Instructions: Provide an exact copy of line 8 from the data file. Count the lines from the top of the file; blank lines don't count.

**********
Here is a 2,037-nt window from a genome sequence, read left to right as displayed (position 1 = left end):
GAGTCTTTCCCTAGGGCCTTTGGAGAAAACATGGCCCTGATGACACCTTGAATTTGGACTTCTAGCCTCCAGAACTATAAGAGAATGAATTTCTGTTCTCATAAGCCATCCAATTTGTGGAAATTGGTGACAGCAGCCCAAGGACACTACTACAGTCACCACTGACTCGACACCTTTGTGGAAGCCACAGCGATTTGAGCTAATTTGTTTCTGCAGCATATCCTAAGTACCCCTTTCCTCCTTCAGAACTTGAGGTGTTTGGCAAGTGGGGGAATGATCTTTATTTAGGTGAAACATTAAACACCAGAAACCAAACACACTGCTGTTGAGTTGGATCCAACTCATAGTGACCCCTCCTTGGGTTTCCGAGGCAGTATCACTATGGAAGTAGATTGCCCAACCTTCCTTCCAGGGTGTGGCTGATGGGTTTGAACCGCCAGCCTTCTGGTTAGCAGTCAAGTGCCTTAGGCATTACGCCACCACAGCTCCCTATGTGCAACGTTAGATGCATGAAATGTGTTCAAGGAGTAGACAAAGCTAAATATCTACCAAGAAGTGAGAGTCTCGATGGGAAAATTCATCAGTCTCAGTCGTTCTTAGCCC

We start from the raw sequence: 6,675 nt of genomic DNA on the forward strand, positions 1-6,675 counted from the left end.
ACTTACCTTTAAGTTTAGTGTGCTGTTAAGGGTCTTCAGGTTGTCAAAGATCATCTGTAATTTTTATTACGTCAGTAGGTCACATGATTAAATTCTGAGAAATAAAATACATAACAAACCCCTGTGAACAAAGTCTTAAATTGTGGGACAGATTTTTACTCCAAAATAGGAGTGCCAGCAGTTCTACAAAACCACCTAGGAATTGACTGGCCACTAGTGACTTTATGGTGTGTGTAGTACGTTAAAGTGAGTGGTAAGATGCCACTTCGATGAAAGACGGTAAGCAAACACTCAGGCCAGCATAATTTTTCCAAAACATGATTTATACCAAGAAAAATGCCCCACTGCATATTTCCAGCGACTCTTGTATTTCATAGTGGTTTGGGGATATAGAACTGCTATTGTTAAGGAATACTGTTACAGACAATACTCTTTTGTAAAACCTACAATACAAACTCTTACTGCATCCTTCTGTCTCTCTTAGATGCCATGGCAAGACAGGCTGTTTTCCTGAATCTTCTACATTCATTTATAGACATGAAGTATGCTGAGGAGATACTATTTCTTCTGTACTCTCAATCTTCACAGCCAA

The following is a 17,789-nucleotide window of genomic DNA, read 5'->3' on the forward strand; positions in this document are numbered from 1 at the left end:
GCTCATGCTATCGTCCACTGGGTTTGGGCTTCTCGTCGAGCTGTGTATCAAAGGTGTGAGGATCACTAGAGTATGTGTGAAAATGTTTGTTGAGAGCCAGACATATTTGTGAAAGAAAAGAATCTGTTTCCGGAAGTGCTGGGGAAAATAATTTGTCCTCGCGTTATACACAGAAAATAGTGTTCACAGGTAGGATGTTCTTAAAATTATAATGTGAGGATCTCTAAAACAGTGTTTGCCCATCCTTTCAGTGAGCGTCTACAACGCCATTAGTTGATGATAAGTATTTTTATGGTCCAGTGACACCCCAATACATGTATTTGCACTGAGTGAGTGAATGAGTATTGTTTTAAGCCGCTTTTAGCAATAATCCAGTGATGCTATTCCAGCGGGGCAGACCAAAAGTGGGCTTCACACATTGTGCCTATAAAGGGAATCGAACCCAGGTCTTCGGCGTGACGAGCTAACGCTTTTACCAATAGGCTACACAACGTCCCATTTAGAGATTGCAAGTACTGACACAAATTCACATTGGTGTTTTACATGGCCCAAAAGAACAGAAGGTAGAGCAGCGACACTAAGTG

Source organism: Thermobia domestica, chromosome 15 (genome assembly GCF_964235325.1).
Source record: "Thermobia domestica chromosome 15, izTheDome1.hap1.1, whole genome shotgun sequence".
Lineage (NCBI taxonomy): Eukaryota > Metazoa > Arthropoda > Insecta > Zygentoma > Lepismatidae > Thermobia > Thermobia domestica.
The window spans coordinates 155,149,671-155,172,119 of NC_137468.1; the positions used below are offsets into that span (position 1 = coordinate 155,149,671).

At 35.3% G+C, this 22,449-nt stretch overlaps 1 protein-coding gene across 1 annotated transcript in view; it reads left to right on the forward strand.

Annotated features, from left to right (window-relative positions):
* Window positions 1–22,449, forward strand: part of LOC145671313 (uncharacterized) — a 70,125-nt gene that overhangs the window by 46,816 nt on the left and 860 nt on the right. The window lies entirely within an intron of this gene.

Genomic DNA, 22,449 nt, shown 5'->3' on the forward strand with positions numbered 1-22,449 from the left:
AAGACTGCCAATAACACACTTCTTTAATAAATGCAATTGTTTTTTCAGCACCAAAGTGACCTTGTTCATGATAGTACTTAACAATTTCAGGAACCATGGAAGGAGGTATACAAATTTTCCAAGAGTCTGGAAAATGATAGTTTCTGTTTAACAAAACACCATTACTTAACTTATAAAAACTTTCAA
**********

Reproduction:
Source record: "Thermobia domestica chromosome 15, izTheDome1.hap1.1, whole genome shotgun sequence".